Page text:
Many moons ago when I was a teen, bonding with a horse wasn't something we even thought about. We all enjoyed the horses, respected them and demanded good manners in return. It wasn't a matter of wanting the horse to love us nor us needing to love on and cuddle the horse. We groomed them, rode them, and put them away and left them to be horses. None were barn sour or herd sour. People that I knew rarely ran into difficulties with their horses. Something changed and now people, women want the horse to love them and have this idea that demanding respect is akin to a beating. Because of this we hear of many many cases where the horse has no respect for it's owner. I sometimes wonder where I was during the transition period.
I think I grew up about the same time you did. I messed with my horse every day, brushing, grooming, bathing, clipping, riding, showing and all of that. I adored my horse for being a horse and I adored how he tried his heart out for me in the ring. Did he love me? I don't know that that thought ever crossed my mind. He was always there for me. I remember sitting on top of him in his stall and just sobbing into his mane when I heard the news that my trainer's very beloved dad had terminal cancer. The horse allowed me to sog up his mane and hang on his neck while he ate his dinner. I guess that's a form of horsey love, not to get irritated if you mess with them while they eat.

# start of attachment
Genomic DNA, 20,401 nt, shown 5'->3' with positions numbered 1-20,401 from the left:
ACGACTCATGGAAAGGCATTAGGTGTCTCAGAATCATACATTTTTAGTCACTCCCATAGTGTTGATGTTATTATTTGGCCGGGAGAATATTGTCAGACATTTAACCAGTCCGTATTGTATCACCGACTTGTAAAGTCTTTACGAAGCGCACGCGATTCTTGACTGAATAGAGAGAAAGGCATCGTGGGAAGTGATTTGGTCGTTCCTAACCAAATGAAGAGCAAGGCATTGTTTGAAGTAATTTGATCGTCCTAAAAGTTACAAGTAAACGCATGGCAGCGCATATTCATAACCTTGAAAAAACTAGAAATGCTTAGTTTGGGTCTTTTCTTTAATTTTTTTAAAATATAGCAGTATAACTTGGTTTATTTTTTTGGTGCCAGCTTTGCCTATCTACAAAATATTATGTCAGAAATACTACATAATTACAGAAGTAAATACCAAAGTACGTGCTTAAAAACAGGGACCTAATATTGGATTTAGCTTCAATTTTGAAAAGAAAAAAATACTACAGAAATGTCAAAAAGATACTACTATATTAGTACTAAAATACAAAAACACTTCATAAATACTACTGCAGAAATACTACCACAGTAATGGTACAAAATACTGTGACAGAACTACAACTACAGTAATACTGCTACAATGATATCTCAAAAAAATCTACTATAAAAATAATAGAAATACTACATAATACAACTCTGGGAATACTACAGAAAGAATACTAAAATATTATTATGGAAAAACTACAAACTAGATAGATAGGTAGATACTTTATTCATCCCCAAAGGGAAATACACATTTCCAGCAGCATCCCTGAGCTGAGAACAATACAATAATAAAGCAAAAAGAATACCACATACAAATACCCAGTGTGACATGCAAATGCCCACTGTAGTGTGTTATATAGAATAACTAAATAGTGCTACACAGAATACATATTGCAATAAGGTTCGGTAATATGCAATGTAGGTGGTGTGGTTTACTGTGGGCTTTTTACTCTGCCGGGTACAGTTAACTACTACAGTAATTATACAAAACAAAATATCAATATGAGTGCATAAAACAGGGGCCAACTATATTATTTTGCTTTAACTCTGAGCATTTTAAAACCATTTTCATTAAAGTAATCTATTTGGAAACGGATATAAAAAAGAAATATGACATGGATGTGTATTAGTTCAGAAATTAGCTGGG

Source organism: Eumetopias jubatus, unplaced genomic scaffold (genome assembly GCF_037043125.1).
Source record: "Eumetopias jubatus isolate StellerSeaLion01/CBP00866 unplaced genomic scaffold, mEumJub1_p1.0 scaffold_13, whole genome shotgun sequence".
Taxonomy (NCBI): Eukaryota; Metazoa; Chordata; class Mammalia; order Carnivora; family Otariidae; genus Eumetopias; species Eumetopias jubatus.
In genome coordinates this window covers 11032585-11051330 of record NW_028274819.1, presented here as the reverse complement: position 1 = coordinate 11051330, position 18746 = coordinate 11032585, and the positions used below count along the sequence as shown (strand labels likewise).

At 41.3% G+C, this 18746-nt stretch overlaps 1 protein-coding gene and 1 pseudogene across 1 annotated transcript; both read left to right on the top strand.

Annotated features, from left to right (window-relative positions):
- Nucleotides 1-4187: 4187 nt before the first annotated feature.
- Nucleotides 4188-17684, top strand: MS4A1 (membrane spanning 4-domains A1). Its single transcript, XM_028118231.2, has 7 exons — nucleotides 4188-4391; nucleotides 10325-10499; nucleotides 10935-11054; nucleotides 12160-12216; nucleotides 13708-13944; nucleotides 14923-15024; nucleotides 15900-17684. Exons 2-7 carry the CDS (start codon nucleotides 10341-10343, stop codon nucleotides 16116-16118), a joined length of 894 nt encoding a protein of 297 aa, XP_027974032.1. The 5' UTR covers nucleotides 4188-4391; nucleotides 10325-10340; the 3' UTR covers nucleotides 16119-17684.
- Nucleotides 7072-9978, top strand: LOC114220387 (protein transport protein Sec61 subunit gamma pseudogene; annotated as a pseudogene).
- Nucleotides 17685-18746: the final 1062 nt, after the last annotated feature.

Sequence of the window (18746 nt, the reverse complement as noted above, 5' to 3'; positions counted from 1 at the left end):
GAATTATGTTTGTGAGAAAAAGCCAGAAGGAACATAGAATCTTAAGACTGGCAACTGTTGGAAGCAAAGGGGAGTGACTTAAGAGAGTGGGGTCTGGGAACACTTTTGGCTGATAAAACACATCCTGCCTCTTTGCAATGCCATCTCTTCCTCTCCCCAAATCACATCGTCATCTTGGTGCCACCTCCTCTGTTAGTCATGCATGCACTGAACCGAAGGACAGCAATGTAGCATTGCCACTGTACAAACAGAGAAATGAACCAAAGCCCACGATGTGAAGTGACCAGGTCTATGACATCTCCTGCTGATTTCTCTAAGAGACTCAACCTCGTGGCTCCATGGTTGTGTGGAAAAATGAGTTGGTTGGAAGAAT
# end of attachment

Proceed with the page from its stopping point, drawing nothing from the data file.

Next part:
Respect was never an issue back then. We were taught from small children that horses were here for us to use and to control. It went right along with responsibility to the animal. We took them in, domesticated them and now we had the responsibility for their well being, to feed, vet and have the farrier out for them because we had taken away their ability to do anything for themselves. For all of that we expected to be minded when we asked them to do something. It just WAS.
My boarder made the comment the other day when her horse was going in to be gelded, "I hope he won't hate me.". ???? We never even thought about stuff like that.
I've noticed a corresponding lack of ability to ask for respect from others, along with the new lack of ability to ask for respect from a horse. When did we become doormats? The same people who can't demand respect from a horse are the same ones who can't tell someone that they are infringing on their personal space, "That would be mean, I can't do that." or "But they won't like me if I do that.". When did we all decide we were so worthless that we couldn't have standards?
Oh boy, here I go, thinking before noon again......that's akin to playing with knives and I'm not allowed to do that either.